I might be you. the terrific new book written by Barb Rentenbach and Lois Prislovsky, Ph.D awaited my arrival from our holiday travels. I am only on page 51, but wow(!) what a book! Barb is Autistic. She also happens to be non-speaking and needs support doing almost everything including communicating. Barb uses facilitated communication to type. In her own words she explains, “The deal is, I still can’t talk, but I can type on a keyboard or letter board if someone supports my wobbly hand. The process is called facilitated communication, or “assisted typing.” It is quite controversial, meaning lots of people think it is not really me doing the typing. This infuriates me…”
For those who are dubious about facilitated communication, Barb now types independently requiring just a hand placed gently on her back. In October of last year I went to a presentation given by Barb and Lois. It was riveting, mind-blowing and made me rethink everything I thought I knew, but realized I did not. Barb wears thick glasses and uses an oversized keyboard to type. She has a terrific sense of humor, is incredible honest on all topics including extremely personal ones; this book is a joy to read. She discusses self-injurious behavior, feces smearing, violent outbursts, which her school viewed as baffling and without provocation and yet in the telling, one realizes this was not the case.
Barb eloquently describes the brutality of other human beings who do nothing to temper their contempt for any who appear different. Barb writes, “Let me be brutally honest. Most of the blisteringly painful assaults and provocations happened at school – this school, by children who grew up to be you.” Breathe. Read that again. “… Most of the blisteringly painful assaults and provocations happened at school – this school, by children who grew up to be you.” “You.” Take a breath and let that in. “Children who grew up to be you.”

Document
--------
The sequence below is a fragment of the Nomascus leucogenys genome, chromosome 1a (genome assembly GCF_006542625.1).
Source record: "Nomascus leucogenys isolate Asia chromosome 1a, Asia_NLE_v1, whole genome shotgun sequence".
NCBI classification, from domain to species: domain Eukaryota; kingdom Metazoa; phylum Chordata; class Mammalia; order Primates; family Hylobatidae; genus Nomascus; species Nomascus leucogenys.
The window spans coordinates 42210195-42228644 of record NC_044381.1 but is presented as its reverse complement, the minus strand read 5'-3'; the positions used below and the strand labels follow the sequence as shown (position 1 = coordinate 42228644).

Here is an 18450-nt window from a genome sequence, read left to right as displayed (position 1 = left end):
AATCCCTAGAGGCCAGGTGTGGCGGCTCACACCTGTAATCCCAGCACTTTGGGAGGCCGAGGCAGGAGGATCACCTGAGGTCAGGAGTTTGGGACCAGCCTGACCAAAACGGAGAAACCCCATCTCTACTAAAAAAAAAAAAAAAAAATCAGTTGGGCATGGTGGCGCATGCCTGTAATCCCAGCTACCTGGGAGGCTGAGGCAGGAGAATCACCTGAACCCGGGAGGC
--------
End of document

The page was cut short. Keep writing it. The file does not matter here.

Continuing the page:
Confession: I am in second grade. There is a little girl named Louise who wants to be my friend. She has warts covering her hand, the hand that she has extended to me, the hand she wants me to hold, only I will not. I am the new kid. I am well aware of the unspoken rules of the playground. You do not hold Louise’s hand. You do not allow yourself to be seen with Louise. You distance yourself. You play alone if need be. To be seen with Louise is to be like Louise. Flawed, with warts for all to see. Instead I tell everyone I moved from a foreign land and spoke another language, a language only I and the village I have moved from speak. I lie about my family, I lie and say we lived in a field with a house made of straw. I told these lies because I thought they made me seem exotic and fascinating. I lied because, already at the age of seven I believed I was less than, not good enough, destined to be like Louise, with my hand outstretched to others, only to be rejected time and time again.
Barb writes about how she is unable to eat without making a mess, as hard as she tries, her hands do not do as her mind bids them. At lunch a student reports her messy attempts to eat her sandwich and is told by a teacher that she will have to eat somewhere else, away from the others as she is, “making the other children sick.” This book (and again I am only on page 51) made me stop and reflect on my own behavior. Am I really as empathic, compassionate and wonderfully kind as I would have everyone believe? Do I make assumptions? Do I hold beliefs about others because of the way they appear? What are my hidden prejudices? Am I able to admit to them? Who among us can say without hesitation that were our bodies not able to respond in the way our brain and intellect would have us, were we ridiculed and shunned as a result of that disconnect, that we would maintain our composure, would not act out in protest?
“Am I so different from any of you?” Barb asks.